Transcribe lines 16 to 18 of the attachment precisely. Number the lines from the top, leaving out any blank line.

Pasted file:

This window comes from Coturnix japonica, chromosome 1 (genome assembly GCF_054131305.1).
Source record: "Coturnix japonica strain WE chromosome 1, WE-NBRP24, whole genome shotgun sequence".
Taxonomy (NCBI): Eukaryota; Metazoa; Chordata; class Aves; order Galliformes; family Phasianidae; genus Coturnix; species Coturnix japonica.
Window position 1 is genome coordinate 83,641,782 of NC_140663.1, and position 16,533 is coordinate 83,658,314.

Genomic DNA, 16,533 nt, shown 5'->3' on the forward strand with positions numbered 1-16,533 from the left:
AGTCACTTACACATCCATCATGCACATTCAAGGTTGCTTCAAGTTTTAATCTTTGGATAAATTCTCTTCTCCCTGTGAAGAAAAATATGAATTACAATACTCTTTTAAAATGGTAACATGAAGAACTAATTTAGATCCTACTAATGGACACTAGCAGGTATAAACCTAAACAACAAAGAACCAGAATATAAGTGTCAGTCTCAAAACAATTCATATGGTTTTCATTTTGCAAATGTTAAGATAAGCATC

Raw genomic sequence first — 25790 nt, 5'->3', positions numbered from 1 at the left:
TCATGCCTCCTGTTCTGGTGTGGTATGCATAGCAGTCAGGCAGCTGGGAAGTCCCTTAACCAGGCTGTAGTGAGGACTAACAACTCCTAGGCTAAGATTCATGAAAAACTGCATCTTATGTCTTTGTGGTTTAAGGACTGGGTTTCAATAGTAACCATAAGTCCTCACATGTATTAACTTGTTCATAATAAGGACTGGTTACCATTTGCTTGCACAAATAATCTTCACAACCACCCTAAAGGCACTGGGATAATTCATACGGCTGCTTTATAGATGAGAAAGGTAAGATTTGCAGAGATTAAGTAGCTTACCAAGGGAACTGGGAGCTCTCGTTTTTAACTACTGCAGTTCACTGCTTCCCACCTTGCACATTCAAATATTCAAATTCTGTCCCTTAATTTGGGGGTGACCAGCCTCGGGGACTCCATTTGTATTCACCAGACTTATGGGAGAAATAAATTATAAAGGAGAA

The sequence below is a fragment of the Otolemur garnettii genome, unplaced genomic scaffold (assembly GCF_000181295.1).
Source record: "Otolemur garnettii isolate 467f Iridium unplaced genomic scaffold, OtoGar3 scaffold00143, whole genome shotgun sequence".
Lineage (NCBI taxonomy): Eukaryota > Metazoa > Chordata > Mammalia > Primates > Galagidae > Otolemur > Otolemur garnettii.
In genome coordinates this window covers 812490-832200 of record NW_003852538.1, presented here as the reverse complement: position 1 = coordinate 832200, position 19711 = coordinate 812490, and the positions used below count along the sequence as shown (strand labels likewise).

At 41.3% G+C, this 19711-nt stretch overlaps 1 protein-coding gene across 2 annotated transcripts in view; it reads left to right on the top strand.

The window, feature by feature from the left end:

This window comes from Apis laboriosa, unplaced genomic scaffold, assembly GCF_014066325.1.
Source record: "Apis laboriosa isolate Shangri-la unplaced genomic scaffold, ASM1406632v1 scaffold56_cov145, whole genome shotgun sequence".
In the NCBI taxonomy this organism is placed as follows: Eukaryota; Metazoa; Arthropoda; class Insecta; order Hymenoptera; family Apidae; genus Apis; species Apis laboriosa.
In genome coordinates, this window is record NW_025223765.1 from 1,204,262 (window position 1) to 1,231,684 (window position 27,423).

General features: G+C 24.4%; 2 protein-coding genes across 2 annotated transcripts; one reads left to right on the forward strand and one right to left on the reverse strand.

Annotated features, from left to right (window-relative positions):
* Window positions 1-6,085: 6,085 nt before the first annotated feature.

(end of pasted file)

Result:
Source record: "Apis laboriosa isolate Shangri-la unplaced genomic scaffold, ASM1406632v1 scaffold56_cov145, whole genome shotgun sequence".
In the NCBI taxonomy this organism is placed as follows: Eukaryota; Metazoa; Arthropoda; class Insecta; order Hymenoptera; family Apidae; genus Apis; species Apis laboriosa.
In genome coordinates, this window is record NW_025223765.1 from 1,204,262 (window position 1) to 1,231,684 (window position 27,423).